Havasu woman’s statements won’t be used in first-degree murder trial

Cheryl Molitor

Cheryl Molitor

LAKE HAVASU CITY – Statements Cheryl Molitor made to Havasu Police following the shooting death of her boyfriend last summer won’t be used in court, a Mohave County Superior Court judge recently ruled.

Molitor is accused of first degree murder in the death of Kenneth Nissen, a restaurant owner, who died in his home on July 26, 2016 after suffering a gunshot wound to his head. Now, Molitor’s statements made to police will be suppressed in court because a judge found they were obtained involuntarily.

Molitor had been drinking and took prescription Xanax prior to Nissen’s death, according to previous reports. She was not able to respond affirmatively to detectives when asked if she understood her Miranda Rights, according to the ruling by Mohave County Superior Court Judge Richard Weiss.

According to earlier documents, Molitor was seen speaking to a stuffed animal before police detectives entered the room and Molitor repeated the same questions during their conversation.

“The record makes no showing of any level of understanding of her Miranda rights. Much of this may be attributable to a level of intoxication and/or the apparent disassociate state the defendant appears to have been in at (possibly levels of shock/PTSD) the time of the interview,” the document states.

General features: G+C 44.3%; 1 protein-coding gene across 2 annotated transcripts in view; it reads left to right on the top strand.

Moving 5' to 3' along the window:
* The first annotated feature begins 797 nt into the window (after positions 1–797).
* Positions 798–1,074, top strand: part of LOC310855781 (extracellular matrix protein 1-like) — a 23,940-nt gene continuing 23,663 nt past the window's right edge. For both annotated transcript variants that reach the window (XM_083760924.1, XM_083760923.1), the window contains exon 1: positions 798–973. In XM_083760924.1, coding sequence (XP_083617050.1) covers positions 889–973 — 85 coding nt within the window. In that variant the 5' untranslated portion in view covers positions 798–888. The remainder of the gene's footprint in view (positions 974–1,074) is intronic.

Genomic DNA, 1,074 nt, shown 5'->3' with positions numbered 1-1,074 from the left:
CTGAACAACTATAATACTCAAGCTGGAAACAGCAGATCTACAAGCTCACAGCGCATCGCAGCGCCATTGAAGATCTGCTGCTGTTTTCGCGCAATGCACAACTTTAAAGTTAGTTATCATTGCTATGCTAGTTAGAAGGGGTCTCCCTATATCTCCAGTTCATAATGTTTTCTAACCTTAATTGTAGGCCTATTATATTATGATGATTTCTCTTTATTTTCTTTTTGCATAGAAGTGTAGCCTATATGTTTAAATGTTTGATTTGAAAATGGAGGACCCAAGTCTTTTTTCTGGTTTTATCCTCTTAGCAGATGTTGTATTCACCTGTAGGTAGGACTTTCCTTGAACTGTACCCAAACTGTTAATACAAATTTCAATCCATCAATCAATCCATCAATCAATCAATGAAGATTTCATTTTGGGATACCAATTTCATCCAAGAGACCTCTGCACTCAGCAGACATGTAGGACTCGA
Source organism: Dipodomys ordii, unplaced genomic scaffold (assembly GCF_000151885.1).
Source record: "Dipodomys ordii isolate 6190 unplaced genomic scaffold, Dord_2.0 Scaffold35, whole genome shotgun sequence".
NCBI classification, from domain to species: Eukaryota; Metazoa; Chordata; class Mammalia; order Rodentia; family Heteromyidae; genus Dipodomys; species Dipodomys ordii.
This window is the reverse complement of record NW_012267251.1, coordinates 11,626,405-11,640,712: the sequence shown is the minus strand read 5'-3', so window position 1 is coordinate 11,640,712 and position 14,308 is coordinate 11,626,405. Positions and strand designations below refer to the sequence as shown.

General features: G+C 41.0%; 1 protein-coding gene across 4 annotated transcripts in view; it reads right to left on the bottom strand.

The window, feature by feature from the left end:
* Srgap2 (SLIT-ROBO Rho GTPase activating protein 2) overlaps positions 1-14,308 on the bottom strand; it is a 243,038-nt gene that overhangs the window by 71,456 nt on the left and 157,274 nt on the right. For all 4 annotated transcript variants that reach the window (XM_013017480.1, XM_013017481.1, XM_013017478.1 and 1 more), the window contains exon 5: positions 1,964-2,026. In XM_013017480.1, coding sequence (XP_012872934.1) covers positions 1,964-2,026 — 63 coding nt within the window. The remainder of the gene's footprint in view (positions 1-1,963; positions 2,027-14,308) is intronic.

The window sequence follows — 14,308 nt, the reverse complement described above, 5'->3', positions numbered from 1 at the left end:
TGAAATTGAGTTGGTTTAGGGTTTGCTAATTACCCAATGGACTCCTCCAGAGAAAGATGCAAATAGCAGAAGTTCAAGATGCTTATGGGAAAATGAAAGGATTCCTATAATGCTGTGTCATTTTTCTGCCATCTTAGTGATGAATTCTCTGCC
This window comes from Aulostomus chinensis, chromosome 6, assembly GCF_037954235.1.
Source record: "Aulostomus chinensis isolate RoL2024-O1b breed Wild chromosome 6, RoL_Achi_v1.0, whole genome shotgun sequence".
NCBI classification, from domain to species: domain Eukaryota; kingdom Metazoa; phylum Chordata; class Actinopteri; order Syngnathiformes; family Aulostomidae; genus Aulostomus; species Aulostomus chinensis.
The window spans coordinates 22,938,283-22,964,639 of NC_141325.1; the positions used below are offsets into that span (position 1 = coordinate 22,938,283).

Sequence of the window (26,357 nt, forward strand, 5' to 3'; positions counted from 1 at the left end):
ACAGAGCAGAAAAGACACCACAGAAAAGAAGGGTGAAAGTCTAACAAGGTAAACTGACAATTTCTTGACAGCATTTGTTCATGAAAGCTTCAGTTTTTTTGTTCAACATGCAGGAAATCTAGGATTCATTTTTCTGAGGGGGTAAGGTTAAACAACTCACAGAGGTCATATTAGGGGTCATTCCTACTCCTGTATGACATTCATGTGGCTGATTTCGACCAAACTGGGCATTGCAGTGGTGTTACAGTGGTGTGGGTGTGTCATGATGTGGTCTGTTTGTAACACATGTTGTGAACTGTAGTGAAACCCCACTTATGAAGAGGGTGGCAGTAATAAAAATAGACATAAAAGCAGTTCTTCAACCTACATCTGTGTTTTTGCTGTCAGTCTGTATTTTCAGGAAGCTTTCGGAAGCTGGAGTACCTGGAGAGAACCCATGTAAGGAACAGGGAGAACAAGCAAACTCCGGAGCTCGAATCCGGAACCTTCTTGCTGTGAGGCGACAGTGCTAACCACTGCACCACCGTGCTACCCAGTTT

Molitor’s legal counsel, attorney Michael Wozniak of Whitney & Whitney PLLC has also filed a motion that objects to evidence expected to be brought forth in proceedings. In the document filed last month, the defense states that officials from the Mohave County Medical Examiner’s Office may have guessed or used opinions when conducting the death investigation.

One investigator who responded to the crime scene was allegedly not fully certified at the time of the incident on July 26 and did not have a background in criminal investigations, the document states. The defense also questions the doctor who performed the autopsy on Nissen.

“His opinion as to the probably of homicide in lieu of suicide based not on his medical training and experience, but instead on his personal experience as a gun enthusiast,” the motion states.

Molitor’s trial, which has been postponed multiple times, is set to begin Feb. 26.